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Severe asthma features in children: a case–control online survey

Overview of attention for article published in Italian Journal of Pediatrics, January 2016
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About this Attention Score

  • In the top 25% of all research outputs scored by Altmetric
  • Among the highest-scoring outputs from this source (#42 of 685)
  • High Attention Score compared to outputs of the same age (89th percentile)
  • High Attention Score compared to outputs of the same age and source (99th percentile)

Mentioned by

1 news outlet
4 tweeters
1 Facebook page


38 Dimensions

Readers on

101 Mendeley
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Severe asthma features in children: a case–control online survey
Published in
Italian Journal of Pediatrics, January 2016
DOI 10.1186/s13052-016-0217-z
Pubmed ID

Silvia Montella, Eugenio Baraldi, Salvatore Cazzato, Raffaele Aralla, Mariangela Berardi, Luigia Maria Brunetti, Fabio Cardinale, Renato Cutrera, Fernando Maria de Benedictis, Emanuela di Palmo, Sabrina Di Pillo, Grazia Fenu, Stefania La Grutta, Enrico Lombardi, Giorgio Piacentini, Francesca Santamaria, Nicola Ullmann, Franca Rusconi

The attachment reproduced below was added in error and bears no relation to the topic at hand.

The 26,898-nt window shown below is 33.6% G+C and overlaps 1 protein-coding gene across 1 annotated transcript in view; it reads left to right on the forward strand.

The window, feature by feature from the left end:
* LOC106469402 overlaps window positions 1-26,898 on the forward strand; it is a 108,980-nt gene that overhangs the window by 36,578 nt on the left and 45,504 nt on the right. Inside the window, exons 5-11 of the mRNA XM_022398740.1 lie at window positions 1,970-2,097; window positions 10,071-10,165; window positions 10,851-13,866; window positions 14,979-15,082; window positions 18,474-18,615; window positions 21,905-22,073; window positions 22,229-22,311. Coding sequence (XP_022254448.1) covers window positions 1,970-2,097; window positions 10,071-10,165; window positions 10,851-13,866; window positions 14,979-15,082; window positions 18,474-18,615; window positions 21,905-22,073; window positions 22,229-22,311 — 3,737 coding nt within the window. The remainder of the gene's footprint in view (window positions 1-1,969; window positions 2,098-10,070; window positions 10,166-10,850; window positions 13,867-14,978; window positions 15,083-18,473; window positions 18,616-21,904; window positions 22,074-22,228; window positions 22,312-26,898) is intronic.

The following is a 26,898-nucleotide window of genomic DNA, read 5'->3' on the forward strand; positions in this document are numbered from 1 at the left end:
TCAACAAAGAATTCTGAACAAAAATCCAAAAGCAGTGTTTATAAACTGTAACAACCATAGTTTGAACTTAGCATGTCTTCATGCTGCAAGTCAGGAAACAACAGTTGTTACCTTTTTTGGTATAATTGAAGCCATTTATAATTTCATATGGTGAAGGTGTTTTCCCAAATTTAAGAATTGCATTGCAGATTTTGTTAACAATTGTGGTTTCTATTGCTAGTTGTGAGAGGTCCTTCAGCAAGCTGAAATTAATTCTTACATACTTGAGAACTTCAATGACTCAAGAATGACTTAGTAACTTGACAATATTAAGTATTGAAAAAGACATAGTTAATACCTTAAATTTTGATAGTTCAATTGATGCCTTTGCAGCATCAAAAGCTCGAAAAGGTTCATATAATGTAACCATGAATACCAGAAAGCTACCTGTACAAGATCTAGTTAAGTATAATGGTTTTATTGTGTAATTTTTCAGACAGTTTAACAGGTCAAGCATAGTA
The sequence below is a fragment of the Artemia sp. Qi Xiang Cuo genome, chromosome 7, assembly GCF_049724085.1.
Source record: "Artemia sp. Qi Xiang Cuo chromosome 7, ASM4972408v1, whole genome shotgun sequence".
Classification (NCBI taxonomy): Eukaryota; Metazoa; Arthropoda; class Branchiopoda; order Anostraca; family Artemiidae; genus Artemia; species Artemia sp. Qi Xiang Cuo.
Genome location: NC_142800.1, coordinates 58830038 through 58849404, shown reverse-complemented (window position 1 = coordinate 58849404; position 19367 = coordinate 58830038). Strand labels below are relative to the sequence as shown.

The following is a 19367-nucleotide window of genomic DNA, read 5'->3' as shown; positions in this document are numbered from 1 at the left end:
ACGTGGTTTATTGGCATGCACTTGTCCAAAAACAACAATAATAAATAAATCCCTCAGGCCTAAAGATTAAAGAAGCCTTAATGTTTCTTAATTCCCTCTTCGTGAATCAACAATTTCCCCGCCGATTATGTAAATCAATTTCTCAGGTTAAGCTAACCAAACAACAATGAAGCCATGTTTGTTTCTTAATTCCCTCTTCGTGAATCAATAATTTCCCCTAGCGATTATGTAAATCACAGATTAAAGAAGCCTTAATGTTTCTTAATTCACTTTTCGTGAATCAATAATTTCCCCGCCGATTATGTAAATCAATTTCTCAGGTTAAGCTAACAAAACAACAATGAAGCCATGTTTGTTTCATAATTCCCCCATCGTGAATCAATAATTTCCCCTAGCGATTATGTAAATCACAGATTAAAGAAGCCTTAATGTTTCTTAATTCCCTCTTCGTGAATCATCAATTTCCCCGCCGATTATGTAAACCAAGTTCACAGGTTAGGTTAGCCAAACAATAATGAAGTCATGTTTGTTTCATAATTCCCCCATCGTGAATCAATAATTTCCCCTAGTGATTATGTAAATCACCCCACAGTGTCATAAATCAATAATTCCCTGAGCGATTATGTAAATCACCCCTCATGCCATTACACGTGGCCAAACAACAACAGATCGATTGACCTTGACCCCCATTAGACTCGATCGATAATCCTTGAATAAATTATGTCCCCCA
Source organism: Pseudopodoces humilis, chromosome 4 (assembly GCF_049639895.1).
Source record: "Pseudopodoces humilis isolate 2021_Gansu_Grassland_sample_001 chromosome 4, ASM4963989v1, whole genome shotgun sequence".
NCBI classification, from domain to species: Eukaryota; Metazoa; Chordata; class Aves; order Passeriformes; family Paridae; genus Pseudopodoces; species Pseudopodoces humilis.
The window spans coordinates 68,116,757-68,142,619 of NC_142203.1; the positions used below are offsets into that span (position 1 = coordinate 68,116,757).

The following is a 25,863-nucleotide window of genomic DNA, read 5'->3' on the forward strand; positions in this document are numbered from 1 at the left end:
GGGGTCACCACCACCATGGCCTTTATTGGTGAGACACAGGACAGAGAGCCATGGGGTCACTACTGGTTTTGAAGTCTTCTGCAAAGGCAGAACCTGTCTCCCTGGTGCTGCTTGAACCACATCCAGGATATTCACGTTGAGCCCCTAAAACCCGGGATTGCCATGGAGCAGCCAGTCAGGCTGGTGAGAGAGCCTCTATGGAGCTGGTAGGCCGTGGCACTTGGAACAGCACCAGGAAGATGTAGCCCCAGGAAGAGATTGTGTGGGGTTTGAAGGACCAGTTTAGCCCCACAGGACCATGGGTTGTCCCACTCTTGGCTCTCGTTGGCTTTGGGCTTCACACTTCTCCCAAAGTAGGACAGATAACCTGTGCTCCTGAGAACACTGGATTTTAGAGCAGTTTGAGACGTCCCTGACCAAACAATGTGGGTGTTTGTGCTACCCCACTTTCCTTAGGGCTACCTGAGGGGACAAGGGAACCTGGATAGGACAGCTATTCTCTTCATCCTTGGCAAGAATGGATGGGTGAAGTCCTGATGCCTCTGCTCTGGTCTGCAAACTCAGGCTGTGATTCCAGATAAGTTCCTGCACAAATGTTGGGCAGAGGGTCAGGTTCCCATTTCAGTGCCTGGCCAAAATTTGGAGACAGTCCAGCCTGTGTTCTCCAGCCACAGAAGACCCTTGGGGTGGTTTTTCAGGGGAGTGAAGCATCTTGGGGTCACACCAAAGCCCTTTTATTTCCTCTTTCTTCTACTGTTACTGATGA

Very few studies have explored the distinguishing features of severe asthma in childhood in Europe, and only one study was conducted in Southern Europe. The aim of this study was to provide a detailed characterization of children with severe asthma treated in specialized pediatric asthma centers across Italy. We conducted a web-based data collection of family, environmental, clinical and laboratory characteristics of 41 patients aged 6-17 years with severe asthma, defined according to the recent guidelines of the European Respiratory Society and the American Thoracic Society, and 78 age-matched peers with non-severe persistent asthma. The patients have been enrolled from 16 hospital-based pediatric pulmonology and allergy centers in Northern, Central, and Southern Italy. Logistic regression analysis assessed the relationship between patients' characteristics and severe asthma or non-severe persistent asthma. Features independently and significantly associated with severe asthma included lifetime sensitization to food allergens [Odds ratio (OR), 4.73; 95 % Confidence Interval (CI), 1.21-18.53; p = 0.03], lifetime hospitalization for asthma (OR, 3.71; 95 % CI, 1.11-12.33; p = 0.03), emergency-department visits for asthma during the past year (OR = 11.98; 95 % CI, 2.70-53.11; p = 0.001), and symptoms triggered by physical activity (OR = 12.78; 95 % CI, 2.66-61.40; p = 0.001). Quality-of-life score was worse in patients with severe asthma than in subjects with non-severe persistent asthma (5.9 versus 6.6, p = 0.005). Self-perception of wellbeing was compromised in more than 40 % of patients in both groups. Children with severe asthma had lower spirometric z scores than non-severe asthmatic peers (all p < 0.001), although 56 % of them had a normal forced expiratory volume in 1 s. No differences were found between the two groups for parental education, home environment, patients' comorbidities, adherence to therapy, exhaled nitric oxide values, and serum eosinophils and IgE . As expected, children with severe asthma had more severe clinical course and worse lung function than peers with non-severe persistent asthma. Unlike previous reports, we found greater sensitization to food allergens and similar environmental and personal characteristics in patients with severe asthma compared to those with non-severe persistent asthma. Psychological aspects are compromised in a large number of cases and deserve further investigation.